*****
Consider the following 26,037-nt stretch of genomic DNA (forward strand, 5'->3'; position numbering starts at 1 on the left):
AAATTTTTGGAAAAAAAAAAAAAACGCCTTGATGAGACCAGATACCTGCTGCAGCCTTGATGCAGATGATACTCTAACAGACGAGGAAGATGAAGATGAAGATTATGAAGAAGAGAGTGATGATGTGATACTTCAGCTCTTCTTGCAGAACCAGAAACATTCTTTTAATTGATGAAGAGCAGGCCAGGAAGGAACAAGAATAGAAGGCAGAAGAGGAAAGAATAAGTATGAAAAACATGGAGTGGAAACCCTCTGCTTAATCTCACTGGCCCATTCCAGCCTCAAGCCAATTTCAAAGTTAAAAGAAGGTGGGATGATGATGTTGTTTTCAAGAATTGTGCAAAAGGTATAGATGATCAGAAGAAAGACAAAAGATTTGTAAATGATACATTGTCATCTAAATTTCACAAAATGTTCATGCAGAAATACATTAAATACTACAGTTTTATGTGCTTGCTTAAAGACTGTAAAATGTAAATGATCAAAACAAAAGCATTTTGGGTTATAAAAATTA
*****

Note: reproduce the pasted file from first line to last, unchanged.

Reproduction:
Consider the following 26,037-nt stretch of genomic DNA (forward strand, 5'->3'; position numbering starts at 1 on the left):
AAATTTTTGGAAAAAAAAAAAAAACGCCTTGATGAGACCAGATACCTGCTGCAGCCTTGATGCAGATGATACTCTAACAGACGAGGAAGATGAAGATGAAGATTATGAAGAAGAGAGTGATGATGTGATACTTCAGCTCTTCTTGCAGAACCAGAAACATTCTTTTAATTGATGAAGAGCAGGCCAGGAAGGAACAAGAATAGAAGGCAGAAGAGGAAAGAATAAGTATGAAAAACATGGAGTGGAAACCCTCTGCTTAATCTCACTGGCCCATTCCAGCCTCAAGCCAATTTCAAAGTTAAAAGAAGGTGGGATGATGATGTTGTTTTCAAGAATTGTGCAAAAGGTATAGATGATCAGAAGAAAGACAAAAGATTTGTAAATGATACATTGTCATCTAAATTTCACAAAATGTTCATGCAGAAATACATTAAATACTACAGTTTTATGTGCTTGCTTAAAGACTGTAAAATGTAAATGATCAAAACAAAAGCATTTTGGGTTATAAAAATTA